Chronic Liver Failure w/ Hepatic Encephalopathy – The entry for Liver Failure is two paragraphs long, with four references provided. It clearly lacks the needed information in context to the clinical question. Not categorized as a stub, but perhaps is should be?

    Typing in “chronic liver failure” leads the user to the “Liver Failure” entry discussed above; there is also a separate entry for hepatic encephalopathy. The HE entry fares somewhat better in a quick evaluation than some of the other entries - this entry is accurate in its description of the condition; however, only pathogenesis, grading and treatment are briefly covered. The latest substantive edit was in February 2006 to correct a statement on the effectiveness of lactulose, and a reference is provided. However, the very next paragraph indicates the decline of the use of Neomycin, with no external references to support the statement.

    Bronchoscopy - - the importance of the bronchoscopy for this case is essentially to understand the basics of the procedure if unfamiliar, and this entry meets that need. While the entry is not lengthy, it is of sufficient details to understand the aspects involved – including a link to an image from a public-domain website. And look! The references include a link to MedlinePlus articles.

    Preliminary conclusions: Even this brief snapshot of Wikipedia has utility for understanding the issues involved in a resource that allows anyone to edit the content. These issues are commonly heard when the topic of Wikipedia arises, and in the particular context of medicine - unsupported statements, widely varying level of detail, and problems with clinical relevance or direct applicability to clinical questions, such as the one explored by this case, will need to be carefully considered.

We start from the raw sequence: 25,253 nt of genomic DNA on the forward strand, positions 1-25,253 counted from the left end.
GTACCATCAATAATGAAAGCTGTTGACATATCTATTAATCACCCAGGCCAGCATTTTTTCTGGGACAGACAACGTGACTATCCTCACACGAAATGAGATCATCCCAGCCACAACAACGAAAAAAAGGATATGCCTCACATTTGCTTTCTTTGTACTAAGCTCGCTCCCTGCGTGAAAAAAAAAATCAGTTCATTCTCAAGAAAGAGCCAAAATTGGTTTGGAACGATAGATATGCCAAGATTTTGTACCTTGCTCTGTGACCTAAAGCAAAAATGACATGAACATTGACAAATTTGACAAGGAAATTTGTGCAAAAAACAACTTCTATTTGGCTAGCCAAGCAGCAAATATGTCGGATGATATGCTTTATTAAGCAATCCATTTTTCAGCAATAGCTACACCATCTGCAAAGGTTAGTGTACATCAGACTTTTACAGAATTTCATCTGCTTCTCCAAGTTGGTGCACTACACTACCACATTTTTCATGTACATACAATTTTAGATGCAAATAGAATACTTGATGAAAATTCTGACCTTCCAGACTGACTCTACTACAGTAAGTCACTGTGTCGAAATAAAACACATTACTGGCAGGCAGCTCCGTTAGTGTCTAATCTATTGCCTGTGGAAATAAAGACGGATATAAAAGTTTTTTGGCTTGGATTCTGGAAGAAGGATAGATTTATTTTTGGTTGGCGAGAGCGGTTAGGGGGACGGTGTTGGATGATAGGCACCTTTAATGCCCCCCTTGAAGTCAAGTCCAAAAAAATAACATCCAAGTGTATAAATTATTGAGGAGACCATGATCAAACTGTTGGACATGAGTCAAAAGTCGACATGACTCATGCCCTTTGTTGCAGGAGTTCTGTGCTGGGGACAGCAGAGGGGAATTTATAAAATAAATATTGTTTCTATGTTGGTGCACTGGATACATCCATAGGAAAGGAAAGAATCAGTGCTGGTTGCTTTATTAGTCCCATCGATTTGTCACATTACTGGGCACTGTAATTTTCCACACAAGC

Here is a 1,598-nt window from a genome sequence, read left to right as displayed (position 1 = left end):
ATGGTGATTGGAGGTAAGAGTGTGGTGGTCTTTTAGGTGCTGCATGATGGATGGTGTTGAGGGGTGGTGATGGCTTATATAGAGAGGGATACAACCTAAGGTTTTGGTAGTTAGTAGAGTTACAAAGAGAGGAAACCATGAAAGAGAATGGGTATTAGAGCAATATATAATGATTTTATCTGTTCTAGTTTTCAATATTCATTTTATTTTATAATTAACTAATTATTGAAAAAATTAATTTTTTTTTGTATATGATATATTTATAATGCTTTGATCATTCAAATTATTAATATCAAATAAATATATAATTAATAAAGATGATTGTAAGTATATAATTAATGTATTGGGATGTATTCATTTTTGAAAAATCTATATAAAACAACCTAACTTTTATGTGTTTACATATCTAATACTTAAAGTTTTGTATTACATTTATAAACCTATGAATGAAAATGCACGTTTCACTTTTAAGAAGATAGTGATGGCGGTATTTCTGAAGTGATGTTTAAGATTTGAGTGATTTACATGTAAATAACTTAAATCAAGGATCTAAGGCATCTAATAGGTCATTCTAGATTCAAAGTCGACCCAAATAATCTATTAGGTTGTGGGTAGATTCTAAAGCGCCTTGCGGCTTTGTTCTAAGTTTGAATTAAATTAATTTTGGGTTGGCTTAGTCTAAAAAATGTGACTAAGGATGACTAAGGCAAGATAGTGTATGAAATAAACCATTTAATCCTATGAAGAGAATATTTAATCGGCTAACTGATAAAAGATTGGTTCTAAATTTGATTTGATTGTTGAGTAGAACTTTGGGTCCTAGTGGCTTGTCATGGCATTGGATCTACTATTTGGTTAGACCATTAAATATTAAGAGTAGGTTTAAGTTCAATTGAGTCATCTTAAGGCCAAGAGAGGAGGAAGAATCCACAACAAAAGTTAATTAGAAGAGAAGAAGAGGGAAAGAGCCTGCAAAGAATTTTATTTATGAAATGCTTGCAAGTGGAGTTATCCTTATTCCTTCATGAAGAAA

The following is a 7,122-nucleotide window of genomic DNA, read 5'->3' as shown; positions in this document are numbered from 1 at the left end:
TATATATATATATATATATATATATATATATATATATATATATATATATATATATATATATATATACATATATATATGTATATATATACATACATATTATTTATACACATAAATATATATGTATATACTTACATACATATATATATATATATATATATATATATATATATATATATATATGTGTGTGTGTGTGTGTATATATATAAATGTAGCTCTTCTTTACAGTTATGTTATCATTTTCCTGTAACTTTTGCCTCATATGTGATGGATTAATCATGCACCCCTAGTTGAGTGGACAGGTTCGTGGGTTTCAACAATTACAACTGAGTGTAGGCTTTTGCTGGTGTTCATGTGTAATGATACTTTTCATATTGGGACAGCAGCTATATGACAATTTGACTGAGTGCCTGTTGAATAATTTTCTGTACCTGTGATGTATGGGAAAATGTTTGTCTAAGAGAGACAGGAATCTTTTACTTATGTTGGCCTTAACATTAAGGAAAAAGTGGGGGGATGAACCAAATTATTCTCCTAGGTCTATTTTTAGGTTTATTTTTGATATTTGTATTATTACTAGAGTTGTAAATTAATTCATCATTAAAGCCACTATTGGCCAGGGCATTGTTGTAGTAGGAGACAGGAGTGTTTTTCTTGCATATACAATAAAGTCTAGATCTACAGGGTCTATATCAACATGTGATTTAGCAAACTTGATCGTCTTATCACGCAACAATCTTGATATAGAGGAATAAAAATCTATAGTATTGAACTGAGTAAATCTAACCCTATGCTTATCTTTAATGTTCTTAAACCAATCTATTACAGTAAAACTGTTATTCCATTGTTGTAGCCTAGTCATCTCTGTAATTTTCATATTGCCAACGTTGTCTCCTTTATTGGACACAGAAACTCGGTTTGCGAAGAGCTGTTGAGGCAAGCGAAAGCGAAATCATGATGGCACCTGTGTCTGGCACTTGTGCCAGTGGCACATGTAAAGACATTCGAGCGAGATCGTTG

Your thoughts?

    Additional general commentary on Wikipedia:
    - "The Faith Based Encyclopedia," written by a former Brittanica editor-in-chief

    - "Internet Encyclopedias Go Head to Head," from Nature; this has been disputed and fairly widely discussed online

    - "Can Wikipedia conquer expertise?," from the New Yorker

    Thursday, November 02, 2006

    Background Resources for October 2006 Case

    Table 1 of our current case lists several medical concepts which are central to our clinical question. This post is intended to explain why each concept is important, how to assess the quality and relevance of background information sources, and to provide links to freely available resources may be useful for acquiring background knowledge on these topics. You may also wish to consult textbooks, databases, or other subscription items available at your own library.